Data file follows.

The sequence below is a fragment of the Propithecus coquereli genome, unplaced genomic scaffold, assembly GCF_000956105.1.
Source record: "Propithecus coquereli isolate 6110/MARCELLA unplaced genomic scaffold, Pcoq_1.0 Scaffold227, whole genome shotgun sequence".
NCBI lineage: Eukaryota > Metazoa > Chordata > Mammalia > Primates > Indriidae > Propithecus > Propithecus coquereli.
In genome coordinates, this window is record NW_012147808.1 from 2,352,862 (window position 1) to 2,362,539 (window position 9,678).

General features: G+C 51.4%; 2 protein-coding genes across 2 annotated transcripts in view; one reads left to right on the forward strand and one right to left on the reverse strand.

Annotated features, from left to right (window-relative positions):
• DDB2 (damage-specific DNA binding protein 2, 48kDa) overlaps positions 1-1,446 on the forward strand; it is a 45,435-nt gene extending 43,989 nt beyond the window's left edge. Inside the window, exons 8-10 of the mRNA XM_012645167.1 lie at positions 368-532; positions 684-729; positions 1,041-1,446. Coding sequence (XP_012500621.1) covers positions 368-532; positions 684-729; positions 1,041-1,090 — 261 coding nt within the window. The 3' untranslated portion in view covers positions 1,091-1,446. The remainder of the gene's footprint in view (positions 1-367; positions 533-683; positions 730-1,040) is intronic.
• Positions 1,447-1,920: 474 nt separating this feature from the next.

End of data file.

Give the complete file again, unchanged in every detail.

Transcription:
The sequence below is a fragment of the Propithecus coquereli genome, unplaced genomic scaffold, assembly GCF_000956105.1.
Source record: "Propithecus coquereli isolate 6110/MARCELLA unplaced genomic scaffold, Pcoq_1.0 Scaffold227, whole genome shotgun sequence".
NCBI lineage: Eukaryota > Metazoa > Chordata > Mammalia > Primates > Indriidae > Propithecus > Propithecus coquereli.
In genome coordinates, this window is record NW_012147808.1 from 2,352,862 (window position 1) to 2,362,539 (window position 9,678).

General features: G+C 51.4%; 2 protein-coding genes across 2 annotated transcripts in view; one reads left to right on the forward strand and one right to left on the reverse strand.

Annotated features, from left to right (window-relative positions):
• DDB2 (damage-specific DNA binding protein 2, 48kDa) overlaps positions 1-1,446 on the forward strand; it is a 45,435-nt gene extending 43,989 nt beyond the window's left edge. Inside the window, exons 8-10 of the mRNA XM_012645167.1 lie at positions 368-532; positions 684-729; positions 1,041-1,446. Coding sequence (XP_012500621.1) covers positions 368-532; positions 684-729; positions 1,041-1,090 — 261 coding nt within the window. The 3' untranslated portion in view covers positions 1,091-1,446. The remainder of the gene's footprint in view (positions 1-367; positions 533-683; positions 730-1,040) is intronic.
• Positions 1,447-1,920: 474 nt separating this feature from the next.